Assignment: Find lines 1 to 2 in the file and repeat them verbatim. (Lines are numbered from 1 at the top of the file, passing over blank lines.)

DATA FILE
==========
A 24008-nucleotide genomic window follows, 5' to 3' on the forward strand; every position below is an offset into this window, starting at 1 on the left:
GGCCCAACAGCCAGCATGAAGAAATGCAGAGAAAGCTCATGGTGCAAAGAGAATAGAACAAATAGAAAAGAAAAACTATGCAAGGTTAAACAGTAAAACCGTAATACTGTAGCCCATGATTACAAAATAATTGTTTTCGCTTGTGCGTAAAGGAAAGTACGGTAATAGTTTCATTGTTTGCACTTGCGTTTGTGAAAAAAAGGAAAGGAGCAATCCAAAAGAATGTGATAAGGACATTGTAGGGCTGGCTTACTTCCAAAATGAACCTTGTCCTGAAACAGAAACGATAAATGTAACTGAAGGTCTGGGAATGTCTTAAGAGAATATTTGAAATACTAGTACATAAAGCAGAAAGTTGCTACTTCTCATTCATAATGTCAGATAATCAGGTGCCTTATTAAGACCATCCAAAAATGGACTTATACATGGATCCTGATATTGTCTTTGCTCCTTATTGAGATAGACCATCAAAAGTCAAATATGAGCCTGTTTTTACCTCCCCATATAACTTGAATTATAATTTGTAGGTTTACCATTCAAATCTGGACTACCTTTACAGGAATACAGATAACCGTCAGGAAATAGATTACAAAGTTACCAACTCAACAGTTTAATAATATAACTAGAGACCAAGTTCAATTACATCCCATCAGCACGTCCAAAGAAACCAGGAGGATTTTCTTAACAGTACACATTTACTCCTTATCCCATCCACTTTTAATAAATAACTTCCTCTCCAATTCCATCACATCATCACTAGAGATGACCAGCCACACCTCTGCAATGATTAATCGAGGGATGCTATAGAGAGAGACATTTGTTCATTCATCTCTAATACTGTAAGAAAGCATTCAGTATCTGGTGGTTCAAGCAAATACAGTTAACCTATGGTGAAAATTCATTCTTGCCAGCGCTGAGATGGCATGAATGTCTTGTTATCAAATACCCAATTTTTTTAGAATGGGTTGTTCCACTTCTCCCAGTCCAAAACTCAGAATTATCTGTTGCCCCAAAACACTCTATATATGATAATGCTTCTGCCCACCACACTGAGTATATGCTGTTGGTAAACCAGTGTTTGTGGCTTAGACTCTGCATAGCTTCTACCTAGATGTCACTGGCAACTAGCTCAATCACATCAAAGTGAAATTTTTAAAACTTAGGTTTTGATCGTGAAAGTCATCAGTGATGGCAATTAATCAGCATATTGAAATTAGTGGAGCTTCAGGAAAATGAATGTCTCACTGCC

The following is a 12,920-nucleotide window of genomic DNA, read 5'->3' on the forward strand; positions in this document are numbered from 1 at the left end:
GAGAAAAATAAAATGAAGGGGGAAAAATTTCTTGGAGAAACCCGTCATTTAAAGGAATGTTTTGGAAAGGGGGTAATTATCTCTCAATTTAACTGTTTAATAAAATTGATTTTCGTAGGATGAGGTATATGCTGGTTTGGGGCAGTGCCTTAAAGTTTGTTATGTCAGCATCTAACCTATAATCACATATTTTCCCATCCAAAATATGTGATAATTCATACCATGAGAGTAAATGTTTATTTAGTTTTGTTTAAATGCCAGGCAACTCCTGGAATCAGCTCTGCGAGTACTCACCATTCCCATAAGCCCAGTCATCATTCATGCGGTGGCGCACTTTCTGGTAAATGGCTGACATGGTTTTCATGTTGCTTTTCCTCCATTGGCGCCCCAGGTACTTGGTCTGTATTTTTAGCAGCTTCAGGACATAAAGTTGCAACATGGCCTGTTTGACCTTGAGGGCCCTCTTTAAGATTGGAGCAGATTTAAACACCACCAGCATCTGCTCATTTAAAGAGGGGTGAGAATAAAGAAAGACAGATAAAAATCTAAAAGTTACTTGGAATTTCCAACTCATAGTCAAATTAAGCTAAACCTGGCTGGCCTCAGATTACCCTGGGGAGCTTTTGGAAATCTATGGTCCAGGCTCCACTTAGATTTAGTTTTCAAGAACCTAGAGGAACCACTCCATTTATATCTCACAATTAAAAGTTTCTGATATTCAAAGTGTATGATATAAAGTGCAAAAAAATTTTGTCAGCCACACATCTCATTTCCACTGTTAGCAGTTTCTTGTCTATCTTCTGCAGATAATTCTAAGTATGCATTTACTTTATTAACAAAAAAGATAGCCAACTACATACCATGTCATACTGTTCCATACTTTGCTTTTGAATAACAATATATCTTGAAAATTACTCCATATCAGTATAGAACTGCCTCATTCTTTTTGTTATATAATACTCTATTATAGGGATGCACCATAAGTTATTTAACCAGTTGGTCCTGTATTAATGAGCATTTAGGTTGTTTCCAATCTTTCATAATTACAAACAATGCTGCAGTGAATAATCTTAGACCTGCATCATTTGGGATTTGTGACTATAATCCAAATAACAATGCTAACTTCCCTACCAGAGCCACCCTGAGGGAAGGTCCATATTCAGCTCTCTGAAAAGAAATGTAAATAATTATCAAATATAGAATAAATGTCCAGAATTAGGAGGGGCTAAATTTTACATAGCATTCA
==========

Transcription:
A 24008-nucleotide genomic window follows, 5' to 3' on the forward strand; every position below is an offset into this window, starting at 1 on the left:
GGCCCAACAGCCAGCATGAAGAAATGCAGAGAAAGCTCATGGTGCAAAGAGAATAGAACAAATAGAAAAGAAAAACTATGCAAGGTTAAACAGTAAAACCGTAATACTGTAGCCCATGATTACAAAATAATTGTTTTCGCTTGTGCGTAAAGGAAAGTACGGTAATAGTTTCATTGTTTGCACTTGCGTTTGTGAAAAAAAGGAAAGGAGCAATCCAAAAGAATGTGATAAGGACATTGTAGGGCTGGCTTACTTCCAAAATGAACCTTGTCCTGAAACAGAAACGATAAATGTAACTGAAGGTCTGGGAATGTCTTAAGAGAATATTTGAAATACTAGTACATAAAGCAGAAAGTTGCTACTTCTCATTCATAATGTCAGATAATCAGGTGCCTTATTAAGACCATCCAAAAATGGACTTATACATGGATCCTGATATTGTCTTTGCTCCTTATTGAGATAGACCATCAAAAGTCAAATATGAGCCTGTTTTTACCTCCCCATATAACTTGAATTATAATTTGTAGGTTTACCATTCAAATCTGGACTACCTTTACAGGAATACAGATAACCGTCAGGAAATAGATTACAAAGTTACCAACTCAACAGTTTAATAATATAACTAGAGACCAAGTTCAATTACATCCCATCAGCACGTCCAAAGAAACCAGGAGGATTTTCTTAACAGTACACATTTACTCCTTATCCCATCCACTTTTAATAAATAACTTCCTCTCCAATTCCATCACATCATCACTAGAGATGACCAGCCACACCTCTGCAATGATTAATCGAGGGATGCTATAGAGAGAGACATTTGTTCATTCATCTCTAATACTGTAAGAAAGCATTCAGTATCTGGTGGTTCAAGCAAATACAGTTAACCTATGGTGAAAATTCATTCTTGCCAGCGCTGAGATGGCATGAATGTCTTGTTATCAAATACCCAATTTTTTTAGAATGGGTTGTTCCACTTCTCCCAGTCCAAAACTCAGAATTATCTGTTGCCCCAAAACACTCTATATATGATAATGCTTCTGCCCACCACACTGAGTATATGCTGTTGGTAAACCAGTGTTTGTGGCTTAGACTCTGCATAGCTTCTACCTAGATGTCACTGGCAACTAGCTCAATCACATCAAAGTGAAATTTTTAAAACTTAGGTTTTGATCGTGAAAGTCATCAGTGATGGCAATTAATCAGCATATTGAAATTAGTGGAGCTTCAGGAAAATGAATGTCTCACTGCC